Robustness to erasure. Frames are used in signal representation for several reasons including resilience to additive noise, resilience to quantization and erasure. Consider, for example the following communication scheme:
where coefficients are erased during transmission. It is shown in [43, 51] that a unit norm tight frame is 1erasure (one arbitrary frame coefficient is erased) optimal in terms of reconstruction error. Furthermore, 2erasure optimal frames are those having the smallest coherence among all unit norm tight frames.
Measurement matrix for compressed sensing. Compressed sensing involves solving an underdetermined system given that the solution has only nonzero entries. It has gained much attention in the recent decade for its application in imaging and data analysis in general, and for its connections to many other branches of mathematics. The effectiveness of many compressed sensing algorithms calls for low coherence of the measurement matrix [65, 8, 14] so that any columns of behave like a partial isometry. We demonstrate in Section 7.4 numerically that optimal configurations arising from minimizing certain energies appear to be good sensing matrices. See the work [66] for related results. More applications can be found in [40, Section 1.2].
In this paper we study certain minimal energy problems on the projective space , where consists of all lines in through the origin; namely, sets of the form
(1.4) 
for some . We endow with the metric
(1.5) 
which is the ‘chordal’ distance.^{2}^{2}2The chordal distance between the lines and is given by . Note that is welldefined since is independent of the choice of representatives of the two lines. This suggests the use of energy methods for a kernel on of the form:
(1.6) 
which can equivalently be regarded as a kernel on The energy of with respect to the kernel is given by
(1.7) 
One seeks the infimum of (1.7) over all possible point configurations on . Assuming is lower semicontinuous on so the infimum is attained, we define the point minimal energy of kernel as
(1.8) 
An point configuration that achieves the minimum (1.8) will be denoted by (or when there is no ambiguity). So far the minimal energy and optimal configuration have been confined to the sphere and generalizes to any compact set , and will be denoted as respectively. Note that the frame potential is of the form (1.6) and that the energy minimizers are precisely the unit norm tight frames. However, in general for , these minimizers may not consist of wellseparated lines. Indeed, as the previous example of shows, a minimizing configuration of four lines may collapse to two lines with coherence equal to one.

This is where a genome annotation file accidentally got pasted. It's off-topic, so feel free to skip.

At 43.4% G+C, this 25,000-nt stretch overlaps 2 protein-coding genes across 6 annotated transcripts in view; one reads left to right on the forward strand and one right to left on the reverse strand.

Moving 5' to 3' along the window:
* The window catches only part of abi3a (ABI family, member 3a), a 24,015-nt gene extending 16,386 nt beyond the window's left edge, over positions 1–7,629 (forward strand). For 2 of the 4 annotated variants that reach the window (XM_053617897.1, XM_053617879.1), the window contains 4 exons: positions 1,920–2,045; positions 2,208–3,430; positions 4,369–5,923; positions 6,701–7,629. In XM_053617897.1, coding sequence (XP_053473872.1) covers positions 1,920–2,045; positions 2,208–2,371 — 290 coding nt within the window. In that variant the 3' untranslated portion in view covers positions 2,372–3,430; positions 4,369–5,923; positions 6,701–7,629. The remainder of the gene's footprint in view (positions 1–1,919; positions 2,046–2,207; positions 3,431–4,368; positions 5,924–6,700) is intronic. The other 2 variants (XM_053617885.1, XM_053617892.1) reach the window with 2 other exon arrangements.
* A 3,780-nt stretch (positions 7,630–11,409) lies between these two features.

To achieve well separation of lines our approach is to first consider a class of kernels that are more strongly repulsive and analyze the approximate tightness of their energy minimizers relative to their frame potential energy. Specifically, we introduce the Riesz projective kernel
(1.9) 
for and seek solutions to the problem
(1.10) 
The kernel is a modification of the classical Riesz kernel defined for in a normed linear space as
(1.11) 
In fact, as we will show in (3.6), the projective Riesz kernel can also be represented in terms of for an appropriate subspace of matrices with the Frobenius norm.
Notice that minimizers of (1.10) will avoid antipodal points since the energy in that case would be infinite. The connection between projective Riesz kernels and Riesz kernels is more immediate in the real case ; since , we have
Thus the projective Riesz kernel is just the Riesz kernel with the multiplicative factor to account for antipodal points.